Grandmother watches and worries as war wages

Published 12:00 am Sunday, March 23, 2003

&uot;We haven't heard from him in about seven or eight weeks," said Ann Adams, referring to her 24-year-old grandson, David Heighton.

As American troops approach Baghdad for their next military objective, the Pedro grandmother is looking to the Lord for strength and guidance.

"We've got him on the prayer list at church," she said.

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For Adams and the rest of Heighton's family, the last few weeks have been filled with worry and uncertainty.

"We don't know anything, really," she said. "He's in the Marines and went over on the U.S.S. Rushmore."

Heighton, a South Point native, was scheduled to finish his four-year tour in October. But the war in Iraq has put any discharge plans on hold, for now.

Adams said the family believes Heighton is somewhere near the front lines.

"He's right up front," she said. "It is worrisome."

Heighton is a tank mechanic with the 1st Marine Light Armored Reconnaissance Battalion, 3rd Platoon.

The Rock Hill graduate is the son of Kiplyn and David Heighton, both of South Point.

After a somewhat troubled youth, Adams said D.R. (short for David Roy) was looking for a new direction.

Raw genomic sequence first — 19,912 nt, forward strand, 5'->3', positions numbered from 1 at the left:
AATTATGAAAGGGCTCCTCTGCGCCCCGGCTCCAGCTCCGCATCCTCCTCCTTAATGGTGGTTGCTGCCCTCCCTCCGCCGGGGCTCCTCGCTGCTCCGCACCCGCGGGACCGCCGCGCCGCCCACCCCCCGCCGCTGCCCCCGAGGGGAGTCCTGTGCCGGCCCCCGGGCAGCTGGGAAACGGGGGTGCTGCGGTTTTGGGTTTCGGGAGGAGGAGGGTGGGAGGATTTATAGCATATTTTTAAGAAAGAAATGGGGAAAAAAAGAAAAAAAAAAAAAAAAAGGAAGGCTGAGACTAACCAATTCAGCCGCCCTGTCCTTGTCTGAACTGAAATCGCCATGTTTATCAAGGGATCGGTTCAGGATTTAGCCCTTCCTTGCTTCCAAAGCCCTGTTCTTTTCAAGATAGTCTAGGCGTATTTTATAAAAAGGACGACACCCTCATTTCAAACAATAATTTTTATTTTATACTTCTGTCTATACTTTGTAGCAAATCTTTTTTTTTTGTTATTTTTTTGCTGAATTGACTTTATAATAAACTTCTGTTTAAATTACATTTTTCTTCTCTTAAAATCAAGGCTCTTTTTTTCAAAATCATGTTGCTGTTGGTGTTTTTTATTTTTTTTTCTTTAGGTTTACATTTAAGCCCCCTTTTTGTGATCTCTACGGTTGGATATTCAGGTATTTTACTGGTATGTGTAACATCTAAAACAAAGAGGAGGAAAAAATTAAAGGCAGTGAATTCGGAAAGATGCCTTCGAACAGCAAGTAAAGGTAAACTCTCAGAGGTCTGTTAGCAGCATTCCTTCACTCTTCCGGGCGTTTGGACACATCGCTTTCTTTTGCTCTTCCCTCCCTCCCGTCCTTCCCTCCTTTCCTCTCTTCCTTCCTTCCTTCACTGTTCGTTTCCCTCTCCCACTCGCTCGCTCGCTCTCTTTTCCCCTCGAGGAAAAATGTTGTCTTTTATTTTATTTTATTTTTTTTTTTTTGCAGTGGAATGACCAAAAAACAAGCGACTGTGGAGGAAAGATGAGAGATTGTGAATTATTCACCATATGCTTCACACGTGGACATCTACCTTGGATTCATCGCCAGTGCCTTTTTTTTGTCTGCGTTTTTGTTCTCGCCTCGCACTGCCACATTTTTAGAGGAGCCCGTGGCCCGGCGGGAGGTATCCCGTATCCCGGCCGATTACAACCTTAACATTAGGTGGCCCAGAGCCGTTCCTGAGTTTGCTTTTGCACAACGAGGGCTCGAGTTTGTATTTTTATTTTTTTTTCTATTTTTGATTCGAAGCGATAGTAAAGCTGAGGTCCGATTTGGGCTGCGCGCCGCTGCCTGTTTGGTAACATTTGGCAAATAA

"He found a new life in the Marines," Adams said. "It's made a man of our him."

The young Heighton is following a family tradition of military service. His father served two tours of duty in Vietnam, Adams said.

The previous generation also served its country.

Adams said her first husband, who was lost at sea during his service, and her second husband both served in military.

"We're all Army, Navy and Marines," she said.

In addition to worrying about Heighton, Adams also prays for another relative who is deployed. Her granddaughter's husband, David Wiseman, serves in the U.S. Army.

"We've got two to pray about now," Adams said.

Fortunately, for now, he is serving away from the frontlines, Adams said.

Now when she is not working -- which helps briefly get her mind off the war -- Adams said she keeps close watch on television accounts of the battles.

Doing so, she said, helps her keep up with where her grandson might be and how the troops are progressing.

"I just want to see them winning," she said. "It's all that is on TV, (but) my husband, he can't watch it."

"I think a lot of innocent people are going to be killed," she said. "I'm worried about them. I don't want to see them get hurt. (But) I pray that God will get a hold of old Saddam and get him out."

Still, despite her belief that the war effort is well intentioned, Adams still cannot help but worry.

"When one gets killed, you just sit on needles and wait and see if they knock at your door," she said. "Hopefully, God will hold him up and keep his arms around him."

Kevin Cooper is publisher of The Ironton Tribune. He can be reached at (740) 532-1445 ext. 12 or by e-mail to